- Personality disorders - These disorders can have life long impacts on a person’s life without treatment, and can co-occur with other challenges, such as anxiety. Therapists trained to treat individuals with personality disorders typically utilize Dialectical Behavior Training (DBT).
- Addictions - When searching for a therapist to treat an addiction, be sure to look for someone who specializes in the unique addiction you are living with. Those struggling with drug or alcohol addiction should find someone who specializes in substance abuse. Other additions such as gambling or sex addictions also need specialized treatment.
- Couples counseling - There are a number of different approaches therapists can use when working with couples (Emotionally Focused Therapy, for example), but the most important thing is that both parties feel comfortable with the therapist.
If you had concerns about your heart, you would want to see a doctor who specializes in cardiology -- mental health is no different. For some challenges, it’s important to find a therapist who has specialized training in the area of need.
5. Find the right therapy approach for you
Therapists use and are trained in different approaches to treatment. Finding a therapy type that appeals to you can be hugely beneficial in ensuring that the therapist's style jives with what you're comfortable with.
Here are a few common therapy approaches you can choose from:
- Cognitive behavioral therapy (CBT): A skill-based approach that focuses on examining your thoughts, beliefs, and behaviors; learning skills to reduce unhelpful thoughts; and implement new ways behaving outside of session to reduce symptoms of anxiety, depression, and other concerns.
- Psychodynamic therapy: An approach that focuses on understanding how your upbringing or past experiences have shaped who you are today and how they may be affecting your current concerns.
- Solutions-focused therapy: You and your therapist will identify problems but focus chiefly on your successes, on behaviors that have produced positive results, and try to look for opportunities to build upon those success behaviors.
6. Make sure it’s a great personal fit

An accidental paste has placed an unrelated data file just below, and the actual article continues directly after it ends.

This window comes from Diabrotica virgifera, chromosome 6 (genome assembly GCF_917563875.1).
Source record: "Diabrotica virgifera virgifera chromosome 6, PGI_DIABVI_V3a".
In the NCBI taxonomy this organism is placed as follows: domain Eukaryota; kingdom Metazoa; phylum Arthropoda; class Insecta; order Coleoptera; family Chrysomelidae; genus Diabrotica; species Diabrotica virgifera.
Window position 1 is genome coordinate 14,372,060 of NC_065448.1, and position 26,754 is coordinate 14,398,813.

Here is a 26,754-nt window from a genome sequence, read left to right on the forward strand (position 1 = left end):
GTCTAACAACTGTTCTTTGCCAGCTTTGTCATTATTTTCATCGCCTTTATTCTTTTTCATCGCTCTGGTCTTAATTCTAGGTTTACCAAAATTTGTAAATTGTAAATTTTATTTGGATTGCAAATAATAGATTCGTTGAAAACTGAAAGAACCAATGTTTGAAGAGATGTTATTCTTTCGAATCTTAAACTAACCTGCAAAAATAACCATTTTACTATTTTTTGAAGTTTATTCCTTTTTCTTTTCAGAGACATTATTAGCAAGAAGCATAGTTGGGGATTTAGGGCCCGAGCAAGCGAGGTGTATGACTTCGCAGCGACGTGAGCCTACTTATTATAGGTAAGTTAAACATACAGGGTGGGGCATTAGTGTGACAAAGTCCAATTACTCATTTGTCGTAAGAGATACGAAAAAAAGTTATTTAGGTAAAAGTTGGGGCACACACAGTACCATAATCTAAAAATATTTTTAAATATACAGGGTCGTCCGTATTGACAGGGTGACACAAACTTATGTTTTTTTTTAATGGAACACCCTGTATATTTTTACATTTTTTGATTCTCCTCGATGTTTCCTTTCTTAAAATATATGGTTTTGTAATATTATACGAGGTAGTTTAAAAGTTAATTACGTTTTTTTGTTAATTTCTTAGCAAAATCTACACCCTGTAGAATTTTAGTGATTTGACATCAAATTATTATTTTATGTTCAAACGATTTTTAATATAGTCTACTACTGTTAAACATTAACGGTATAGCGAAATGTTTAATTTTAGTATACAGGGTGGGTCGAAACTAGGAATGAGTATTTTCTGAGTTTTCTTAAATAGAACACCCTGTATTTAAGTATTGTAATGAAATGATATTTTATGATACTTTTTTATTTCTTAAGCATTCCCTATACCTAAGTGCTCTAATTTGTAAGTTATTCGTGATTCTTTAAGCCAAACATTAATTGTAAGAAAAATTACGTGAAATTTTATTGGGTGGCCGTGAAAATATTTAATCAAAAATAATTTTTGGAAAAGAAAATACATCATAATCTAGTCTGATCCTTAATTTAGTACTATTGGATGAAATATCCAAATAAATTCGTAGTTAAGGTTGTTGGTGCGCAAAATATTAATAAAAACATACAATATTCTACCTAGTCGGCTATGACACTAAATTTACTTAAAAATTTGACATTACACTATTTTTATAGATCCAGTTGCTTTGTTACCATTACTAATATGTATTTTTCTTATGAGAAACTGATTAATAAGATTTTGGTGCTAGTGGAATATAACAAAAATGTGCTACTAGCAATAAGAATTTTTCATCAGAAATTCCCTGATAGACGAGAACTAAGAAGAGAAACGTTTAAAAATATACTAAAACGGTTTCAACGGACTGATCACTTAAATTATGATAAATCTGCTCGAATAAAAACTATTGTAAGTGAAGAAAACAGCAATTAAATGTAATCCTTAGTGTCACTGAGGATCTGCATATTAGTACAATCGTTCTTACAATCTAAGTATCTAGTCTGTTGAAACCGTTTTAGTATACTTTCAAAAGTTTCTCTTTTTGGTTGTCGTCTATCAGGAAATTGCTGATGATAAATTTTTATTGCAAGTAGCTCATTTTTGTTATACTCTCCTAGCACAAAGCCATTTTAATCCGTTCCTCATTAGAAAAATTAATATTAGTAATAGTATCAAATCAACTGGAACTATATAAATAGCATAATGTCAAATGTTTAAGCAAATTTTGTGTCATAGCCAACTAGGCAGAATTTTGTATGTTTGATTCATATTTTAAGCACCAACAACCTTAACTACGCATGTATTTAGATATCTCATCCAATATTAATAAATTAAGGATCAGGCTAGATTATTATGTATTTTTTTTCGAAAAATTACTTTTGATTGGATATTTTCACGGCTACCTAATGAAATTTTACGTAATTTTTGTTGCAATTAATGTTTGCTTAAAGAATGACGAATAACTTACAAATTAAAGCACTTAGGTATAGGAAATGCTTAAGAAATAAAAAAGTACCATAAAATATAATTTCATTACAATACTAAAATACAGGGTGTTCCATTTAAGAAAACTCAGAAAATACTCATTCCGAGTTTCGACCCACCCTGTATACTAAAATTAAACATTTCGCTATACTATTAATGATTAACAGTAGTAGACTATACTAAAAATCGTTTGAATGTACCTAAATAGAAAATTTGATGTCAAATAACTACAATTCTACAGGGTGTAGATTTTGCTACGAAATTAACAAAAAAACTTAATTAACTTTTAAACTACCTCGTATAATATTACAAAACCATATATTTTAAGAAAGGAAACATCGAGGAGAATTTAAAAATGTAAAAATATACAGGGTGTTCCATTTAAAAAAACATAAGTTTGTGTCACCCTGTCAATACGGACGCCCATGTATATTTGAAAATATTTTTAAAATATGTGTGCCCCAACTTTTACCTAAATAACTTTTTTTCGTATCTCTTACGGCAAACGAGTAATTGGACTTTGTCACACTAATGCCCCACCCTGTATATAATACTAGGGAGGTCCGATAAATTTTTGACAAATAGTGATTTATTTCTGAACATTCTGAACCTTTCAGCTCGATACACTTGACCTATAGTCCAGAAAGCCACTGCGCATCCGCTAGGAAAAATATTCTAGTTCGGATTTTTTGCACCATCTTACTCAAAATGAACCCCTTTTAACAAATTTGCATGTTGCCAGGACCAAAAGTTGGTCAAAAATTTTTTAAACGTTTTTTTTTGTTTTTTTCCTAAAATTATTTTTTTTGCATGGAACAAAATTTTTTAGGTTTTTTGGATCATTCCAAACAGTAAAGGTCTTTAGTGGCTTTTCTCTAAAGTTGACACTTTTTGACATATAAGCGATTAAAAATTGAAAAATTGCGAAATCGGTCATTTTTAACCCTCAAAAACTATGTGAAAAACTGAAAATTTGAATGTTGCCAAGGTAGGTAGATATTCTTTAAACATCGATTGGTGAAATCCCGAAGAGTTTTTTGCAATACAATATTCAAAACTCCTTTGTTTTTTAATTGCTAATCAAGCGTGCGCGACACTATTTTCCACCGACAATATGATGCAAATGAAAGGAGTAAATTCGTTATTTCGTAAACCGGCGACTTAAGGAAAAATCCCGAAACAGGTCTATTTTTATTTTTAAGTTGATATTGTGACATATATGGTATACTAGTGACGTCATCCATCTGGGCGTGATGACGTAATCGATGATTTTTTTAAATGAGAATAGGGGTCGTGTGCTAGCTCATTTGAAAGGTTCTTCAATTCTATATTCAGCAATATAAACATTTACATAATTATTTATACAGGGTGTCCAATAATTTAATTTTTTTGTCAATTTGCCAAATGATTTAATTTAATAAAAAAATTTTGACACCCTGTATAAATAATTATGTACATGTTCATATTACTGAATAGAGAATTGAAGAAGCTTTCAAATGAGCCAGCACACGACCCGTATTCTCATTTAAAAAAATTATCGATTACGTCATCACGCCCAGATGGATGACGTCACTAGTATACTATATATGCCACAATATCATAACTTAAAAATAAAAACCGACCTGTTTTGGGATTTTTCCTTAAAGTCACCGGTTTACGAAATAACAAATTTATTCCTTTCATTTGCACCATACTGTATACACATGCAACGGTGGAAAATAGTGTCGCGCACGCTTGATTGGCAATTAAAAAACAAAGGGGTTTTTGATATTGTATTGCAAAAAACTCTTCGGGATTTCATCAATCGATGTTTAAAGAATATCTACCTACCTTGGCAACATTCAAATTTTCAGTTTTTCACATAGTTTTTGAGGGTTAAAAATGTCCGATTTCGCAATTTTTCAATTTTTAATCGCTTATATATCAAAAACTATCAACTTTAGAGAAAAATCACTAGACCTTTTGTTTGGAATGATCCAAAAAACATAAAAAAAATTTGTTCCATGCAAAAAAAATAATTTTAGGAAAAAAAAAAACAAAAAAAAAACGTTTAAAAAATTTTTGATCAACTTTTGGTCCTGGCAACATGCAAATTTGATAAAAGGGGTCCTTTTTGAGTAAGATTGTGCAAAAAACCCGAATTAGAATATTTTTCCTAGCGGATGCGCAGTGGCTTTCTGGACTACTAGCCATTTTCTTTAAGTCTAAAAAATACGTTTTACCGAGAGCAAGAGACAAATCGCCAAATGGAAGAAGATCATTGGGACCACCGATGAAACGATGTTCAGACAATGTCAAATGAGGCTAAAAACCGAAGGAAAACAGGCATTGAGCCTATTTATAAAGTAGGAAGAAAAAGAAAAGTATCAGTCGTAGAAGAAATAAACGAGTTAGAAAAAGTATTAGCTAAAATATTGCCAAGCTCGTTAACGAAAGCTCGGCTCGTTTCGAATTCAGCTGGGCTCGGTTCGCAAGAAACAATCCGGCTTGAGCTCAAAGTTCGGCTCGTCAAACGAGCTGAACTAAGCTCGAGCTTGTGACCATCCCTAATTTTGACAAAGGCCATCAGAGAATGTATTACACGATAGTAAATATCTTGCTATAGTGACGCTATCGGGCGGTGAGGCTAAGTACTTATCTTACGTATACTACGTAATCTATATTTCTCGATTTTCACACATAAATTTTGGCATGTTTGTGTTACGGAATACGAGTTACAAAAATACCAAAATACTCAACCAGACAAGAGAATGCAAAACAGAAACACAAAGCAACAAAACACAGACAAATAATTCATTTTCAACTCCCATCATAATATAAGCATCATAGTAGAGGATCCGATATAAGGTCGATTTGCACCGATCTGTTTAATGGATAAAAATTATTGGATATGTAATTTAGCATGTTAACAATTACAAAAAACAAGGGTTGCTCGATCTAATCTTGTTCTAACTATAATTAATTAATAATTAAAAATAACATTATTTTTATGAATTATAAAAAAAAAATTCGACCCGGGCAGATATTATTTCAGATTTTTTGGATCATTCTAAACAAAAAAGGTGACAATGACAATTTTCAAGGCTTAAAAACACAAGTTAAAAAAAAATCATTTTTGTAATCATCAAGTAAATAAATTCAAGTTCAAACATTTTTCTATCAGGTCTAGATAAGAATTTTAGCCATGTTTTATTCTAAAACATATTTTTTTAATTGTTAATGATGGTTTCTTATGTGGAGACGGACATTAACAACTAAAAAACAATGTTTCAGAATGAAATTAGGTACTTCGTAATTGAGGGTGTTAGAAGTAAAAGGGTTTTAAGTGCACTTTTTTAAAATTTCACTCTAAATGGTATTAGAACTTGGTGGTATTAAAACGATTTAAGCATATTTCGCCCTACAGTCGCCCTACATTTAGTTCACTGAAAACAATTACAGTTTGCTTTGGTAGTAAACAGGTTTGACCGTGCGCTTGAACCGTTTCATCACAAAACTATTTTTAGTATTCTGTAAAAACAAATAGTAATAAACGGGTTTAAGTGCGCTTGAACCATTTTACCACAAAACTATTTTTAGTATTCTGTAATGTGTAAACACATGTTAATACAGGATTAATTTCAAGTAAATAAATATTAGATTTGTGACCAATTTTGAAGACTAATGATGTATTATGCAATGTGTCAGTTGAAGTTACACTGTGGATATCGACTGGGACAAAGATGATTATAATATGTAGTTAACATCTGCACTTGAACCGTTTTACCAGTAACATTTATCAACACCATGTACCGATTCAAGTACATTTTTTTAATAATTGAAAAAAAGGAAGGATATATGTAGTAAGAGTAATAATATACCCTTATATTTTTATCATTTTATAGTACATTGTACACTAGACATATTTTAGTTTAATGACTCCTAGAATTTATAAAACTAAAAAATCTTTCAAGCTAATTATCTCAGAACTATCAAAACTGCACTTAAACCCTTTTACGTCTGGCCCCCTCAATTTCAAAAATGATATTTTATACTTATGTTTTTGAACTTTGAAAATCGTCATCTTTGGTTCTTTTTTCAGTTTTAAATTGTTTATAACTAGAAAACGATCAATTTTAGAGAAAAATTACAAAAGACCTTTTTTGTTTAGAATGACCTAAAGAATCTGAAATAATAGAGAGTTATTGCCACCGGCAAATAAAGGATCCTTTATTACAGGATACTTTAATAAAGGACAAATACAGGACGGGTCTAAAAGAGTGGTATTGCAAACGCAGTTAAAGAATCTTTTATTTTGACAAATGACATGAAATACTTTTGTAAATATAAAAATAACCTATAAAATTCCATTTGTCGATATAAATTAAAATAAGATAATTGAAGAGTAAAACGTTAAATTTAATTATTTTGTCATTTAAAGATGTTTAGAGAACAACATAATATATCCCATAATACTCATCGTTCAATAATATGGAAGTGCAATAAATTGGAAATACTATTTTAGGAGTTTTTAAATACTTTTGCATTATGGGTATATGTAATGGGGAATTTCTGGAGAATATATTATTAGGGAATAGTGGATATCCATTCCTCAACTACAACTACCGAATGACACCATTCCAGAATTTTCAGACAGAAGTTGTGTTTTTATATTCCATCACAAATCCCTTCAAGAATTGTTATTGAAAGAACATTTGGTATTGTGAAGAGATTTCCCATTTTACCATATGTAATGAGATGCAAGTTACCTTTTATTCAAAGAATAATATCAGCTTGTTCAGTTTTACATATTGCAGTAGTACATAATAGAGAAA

Therapists are well aware that they won’t be “the one” for everyone. Spend a little extra time “shopping around” in order to find the right match.
- Watch videos of potential therapists on Zencare. Most other websites don’t offer this unique feature and it’s a great way to get a quick initial feel for the therapist's style and demeanor.
- Schedule an initial call. Wondering what happens during the initial call? Here’s what you can expect.
- Find a therapist who shares your identity. If you identify as POC, LGBTQ, and/or finding a therapist who practices the same religion as you such as Christianity and Judaism, you may wish to to prioritize that.
While it’s totally normal to want to get the ball rolling and say “yes” to the first therapist who replies, it’s okay to be selective in your search. Check-in with yourself about what’s most important, about what you value most in a therapist.
7. Continue to assess after your first appointment
Once therapy starts, you should feel comfortable and feel like you are making progress. It’s normal to feel nervous in the beginning, but if you don’t start to feel more comfortable after a few sessions, you and your therapist might not be the right fit for one another. (Here is how you can determine if your therapist is “the one.”)
If you’re not making progress, it’s okay to let them know and find someone else. Don’t ghost them!
While therapy isn’t an inexpensive endeavor, investing in your mental health can have a ripple effect with long term benefits. You might think of going to therapy as a comparable expense to a gym membership: you’re making an investment in your mental health that will benefit you today and for the rest of your life.
For additional support, fill out our therapist matching form and we’d be happy to assist!